People have more difficulty recalling the string of letters BIC, IAJ, FKI, RSU and SAF than FBI, CIA, JFK, IRS and USA. New research by Carnegie Mellon University (CMU) psychologists takes this learning principle one step further by uncovering how the strength -- or familiarity -- of those chunks plays a crucial role. CMU researchers show for the first time that it is easier to learn new facts that are composed of more familiar chunks.
These findings have implications for how students are taught almost any subject, including second language learning. They also indicate that the long-held belief that children have less working memory than adults may not be true because working memory resources are more rapidly consumed when the chunks are less familiar.
"We are suggesting that working memory capacity is not a fixed quantity but interacts with the familiarity of the elements that need to be processed. If everything is very familiar, it is easy to comprehend and build new knowledge. If all of the components are unfamiliar, the task becomes very difficult or impossible," said Lynne Reder, professor of psychology in the Dietrich College of Humanities and Social Sciences and a leading expert on memory, cognition and behavior. Reder also is a member of CMU's Center for the Neural Basis of Cognition (CNBC) and the Human-Computer Interaction Institute.
"This work has implications for how to optimize instruction, specifically that concepts should be introduced to students in a way that they have a good grasp and familiarity with those concepts before trying to combine them into more complex informational structures. These findings may also help to explain certain paradoxes such as why children tend to learn computer applications more easily than adults and may help to explain why they learn second languages better than adults," Reder said.
"Little kids may actually have more working memory than adults. They often appear to have less only because they have fewer knowledge chunks and those chunks are weaker than adults. Adults have wisdom 'knowledge and skills -- and scientists have been confusing that with greater working memory," she said.
Lynne M. Reder, Xiaonan L. Liu, Alexander Keinath, Vencislav Popov. Building knowledge requires bricks, not sand: The critical role of familiar constituents in learning. Psychonomic Bulletin & Review, 2015
The brain’s foundation, frame, and walls are built in the womb. As an embryo grows into a fetus, some of its dividing cells turn into neurons, arranging themselves into layers and forming the first synapses, the organ’s electrical wiring. Four or five months into gestation, the brain’s outermost layer, the cerebral cortex, begins to develop its characteristic wrinkles, which deepen further after birth. It isn’t until a child’s infant and toddler years that the structures underlying higher-level cognition—will power, emotional self-control, decision-making—begin to flourish; some of them continue to be fine-tuned throughout adolescence and into the first decade of adulthood.
Dr. Pat Levitt, a developmental neuroscientist at Children’s Hospital Los Angeles, he has become interested in another sort of neurotoxin: poverty. As it turns out, the conditions associated with poverty — “overcrowding, noise, substandard housing, separation from parent(s), exposure to violence, family turmoil,” and other forms of extreme stress--can be toxic to the developing brain, just like drug or alcohol abuse. These conditions provoke the body to release hormones such as cortisol, which is produced in the adrenal cortex. Brief bursts of cortisol can help a person manage difficult situations, but high stress over the long term can be disastrous. In a pregnant woman, the hormone can “get through the placenta into the fetus,” Levitt told me, potentially influencing her baby’s brain and tampering with its circuitry. Later, as the same child grows up, cortisol from his own body may continue to sabotage the development of his brain.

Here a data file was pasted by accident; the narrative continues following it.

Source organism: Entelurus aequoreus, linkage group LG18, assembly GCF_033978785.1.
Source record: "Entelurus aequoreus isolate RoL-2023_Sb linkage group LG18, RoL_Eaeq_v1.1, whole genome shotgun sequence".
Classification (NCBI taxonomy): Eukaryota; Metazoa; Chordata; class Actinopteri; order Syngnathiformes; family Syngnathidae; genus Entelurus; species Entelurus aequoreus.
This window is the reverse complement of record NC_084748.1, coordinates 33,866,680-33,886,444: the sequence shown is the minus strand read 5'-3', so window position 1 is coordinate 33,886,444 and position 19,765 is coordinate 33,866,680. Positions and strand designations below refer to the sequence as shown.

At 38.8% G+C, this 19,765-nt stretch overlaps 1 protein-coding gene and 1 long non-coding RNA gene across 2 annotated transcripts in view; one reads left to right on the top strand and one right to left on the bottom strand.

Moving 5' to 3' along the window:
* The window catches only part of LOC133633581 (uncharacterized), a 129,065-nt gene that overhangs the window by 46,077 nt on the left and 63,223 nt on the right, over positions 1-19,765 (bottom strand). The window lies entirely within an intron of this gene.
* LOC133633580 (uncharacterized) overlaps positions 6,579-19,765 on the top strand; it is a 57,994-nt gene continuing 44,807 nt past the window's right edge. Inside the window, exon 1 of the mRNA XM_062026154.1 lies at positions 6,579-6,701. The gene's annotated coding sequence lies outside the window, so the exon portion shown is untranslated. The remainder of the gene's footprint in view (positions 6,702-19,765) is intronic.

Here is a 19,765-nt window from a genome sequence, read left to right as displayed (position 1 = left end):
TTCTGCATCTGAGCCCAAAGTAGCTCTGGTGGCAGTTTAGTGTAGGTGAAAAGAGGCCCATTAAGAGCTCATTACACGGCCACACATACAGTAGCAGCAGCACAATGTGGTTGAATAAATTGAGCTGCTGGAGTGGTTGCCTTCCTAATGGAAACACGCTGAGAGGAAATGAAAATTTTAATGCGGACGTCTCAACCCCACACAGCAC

New research shows that the more people think they know about a topic, the more likely they are to state facts that are completely false — a process called "over-claiming," according to the study, published in Psychological Science.
For the study, researchers designed a series of experiments to assess people's claims to knowledge, with the goal of seeing how people perceived their own knowledge.
In one set of experiments, for example, researchers tested whether participants who believed they were experts in personal finance would be more likely to claim they knew about "fake" financial terms. One hundred participants were asked to rate their knowledge of personal finance in addition to noting how familiar they were with 15 financial terms. Most of these terms were real, such as inflation and home equity. But there were also made-up terms, such as "pre-rated stocks" and "annualized credit," which were intended to blend in with the rest.
As the researchers predicted, those who believed they knew the most about finance were the most likely to claim they knew what the fake terms were. "The more people believed they knew about finances in general, the more likely they were to over-claim knowledge of the fictitious financial terms," said Stav Atir, study author and psychological scientist at Cornell University, in a statement.
Some children recover more slowly from concussion and other types of traumatic brain injury because they have extensive damage to the protective coating around brain nerve fibers, a new study says.
Researchers looked at 32 patients, aged 8 to 19, who had suffered a moderate to severe brain injury in the previous five months. The kids underwent tests to assess how fast they could process and recall information. The researchers also recorded electrical activity in the patients' brains to determine how quickly their brain nerve fibers could transmit information. And imaging scans assessed the structural condition of the youngsters' brain wiring.